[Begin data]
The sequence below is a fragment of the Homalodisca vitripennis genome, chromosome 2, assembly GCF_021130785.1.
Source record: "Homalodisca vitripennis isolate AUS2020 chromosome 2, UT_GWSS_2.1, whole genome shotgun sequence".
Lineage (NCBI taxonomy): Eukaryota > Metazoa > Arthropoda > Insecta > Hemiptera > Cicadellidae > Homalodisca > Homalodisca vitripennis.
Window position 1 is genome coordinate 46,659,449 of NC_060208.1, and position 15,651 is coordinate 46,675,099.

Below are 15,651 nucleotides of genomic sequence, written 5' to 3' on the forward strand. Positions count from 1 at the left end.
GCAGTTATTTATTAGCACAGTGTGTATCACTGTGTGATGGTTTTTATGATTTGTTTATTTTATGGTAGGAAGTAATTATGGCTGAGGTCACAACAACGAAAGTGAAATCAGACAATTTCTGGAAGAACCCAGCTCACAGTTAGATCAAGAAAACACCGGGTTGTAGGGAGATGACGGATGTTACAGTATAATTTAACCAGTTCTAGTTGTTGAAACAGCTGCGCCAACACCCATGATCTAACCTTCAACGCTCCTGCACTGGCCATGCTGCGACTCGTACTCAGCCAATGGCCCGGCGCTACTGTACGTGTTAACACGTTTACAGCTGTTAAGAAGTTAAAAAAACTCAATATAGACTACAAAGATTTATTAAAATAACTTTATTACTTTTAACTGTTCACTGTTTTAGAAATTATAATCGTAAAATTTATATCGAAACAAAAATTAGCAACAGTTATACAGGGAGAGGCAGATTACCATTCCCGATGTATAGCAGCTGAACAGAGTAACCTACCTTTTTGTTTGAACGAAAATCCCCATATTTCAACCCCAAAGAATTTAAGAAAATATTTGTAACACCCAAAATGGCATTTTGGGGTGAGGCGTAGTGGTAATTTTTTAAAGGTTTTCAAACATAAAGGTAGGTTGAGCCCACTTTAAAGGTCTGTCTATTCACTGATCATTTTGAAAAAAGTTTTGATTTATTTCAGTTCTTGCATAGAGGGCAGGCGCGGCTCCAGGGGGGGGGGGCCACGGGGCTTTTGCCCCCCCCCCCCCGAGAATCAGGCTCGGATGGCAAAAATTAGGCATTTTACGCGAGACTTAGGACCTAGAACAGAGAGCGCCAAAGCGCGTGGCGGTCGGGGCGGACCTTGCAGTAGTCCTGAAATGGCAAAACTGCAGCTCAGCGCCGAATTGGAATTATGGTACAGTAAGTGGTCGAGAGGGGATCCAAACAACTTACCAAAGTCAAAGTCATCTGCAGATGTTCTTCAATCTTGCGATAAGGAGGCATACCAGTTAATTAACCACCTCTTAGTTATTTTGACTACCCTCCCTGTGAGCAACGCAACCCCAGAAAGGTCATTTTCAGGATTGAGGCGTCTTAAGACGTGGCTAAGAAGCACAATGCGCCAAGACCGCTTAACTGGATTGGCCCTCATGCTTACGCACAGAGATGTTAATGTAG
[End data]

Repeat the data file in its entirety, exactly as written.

The sequence below is a fragment of the Homalodisca vitripennis genome, chromosome 2, assembly GCF_021130785.1.
Source record: "Homalodisca vitripennis isolate AUS2020 chromosome 2, UT_GWSS_2.1, whole genome shotgun sequence".
Lineage (NCBI taxonomy): Eukaryota > Metazoa > Arthropoda > Insecta > Hemiptera > Cicadellidae > Homalodisca > Homalodisca vitripennis.
Window position 1 is genome coordinate 46,659,449 of NC_060208.1, and position 15,651 is coordinate 46,675,099.

Below are 15,651 nucleotides of genomic sequence, written 5' to 3' on the forward strand. Positions count from 1 at the left end.
GCAGTTATTTATTAGCACAGTGTGTATCACTGTGTGATGGTTTTTATGATTTGTTTATTTTATGGTAGGAAGTAATTATGGCTGAGGTCACAACAACGAAAGTGAAATCAGACAATTTCTGGAAGAACCCAGCTCACAGTTAGATCAAGAAAACACCGGGTTGTAGGGAGATGACGGATGTTACAGTATAATTTAACCAGTTCTAGTTGTTGAAACAGCTGCGCCAACACCCATGATCTAACCTTCAACGCTCCTGCACTGGCCATGCTGCGACTCGTACTCAGCCAATGGCCCGGCGCTACTGTACGTGTTAACACGTTTACAGCTGTTAAGAAGTTAAAAAAACTCAATATAGACTACAAAGATTTATTAAAATAACTTTATTACTTTTAACTGTTCACTGTTTTAGAAATTATAATCGTAAAATTTATATCGAAACAAAAATTAGCAACAGTTATACAGGGAGAGGCAGATTACCATTCCCGATGTATAGCAGCTGAACAGAGTAACCTACCTTTTTGTTTGAACGAAAATCCCCATATTTCAACCCCAAAGAATTTAAGAAAATATTTGTAACACCCAAAATGGCATTTTGGGGTGAGGCGTAGTGGTAATTTTTTAAAGGTTTTCAAACATAAAGGTAGGTTGAGCCCACTTTAAAGGTCTGTCTATTCACTGATCATTTTGAAAAAAGTTTTGATTTATTTCAGTTCTTGCATAGAGGGCAGGCGCGGCTCCAGGGGGGGGGGGCCACGGGGCTTTTGCCCCCCCCCCCCCGAGAATCAGGCTCGGATGGCAAAAATTAGGCATTTTACGCGAGACTTAGGACCTAGAACAGAGAGCGCCAAAGCGCGTGGCGGTCGGGGCGGACCTTGCAGTAGTCCTGAAATGGCAAAACTGCAGCTCAGCGCCGAATTGGAATTATGGTACAGTAAGTGGTCGAGAGGGGATCCAAACAACTTACCAAAGTCAAAGTCATCTGCAGATGTTCTTCAATCTTGCGATAAGGAGGCATACCAGTTAATTAACCACCTCTTAGTTATTTTGACTACCCTCCCTGTGAGCAACGCAACCCCAGAAAGGTCATTTTCAGGATTGAGGCGTCTTAAGACGTGGCTAAGAAGCACAATGCGCCAAGACCGCTTAACTGGATTGGCCCTCATGCTTACGCACAGAGATGTTAATGTAG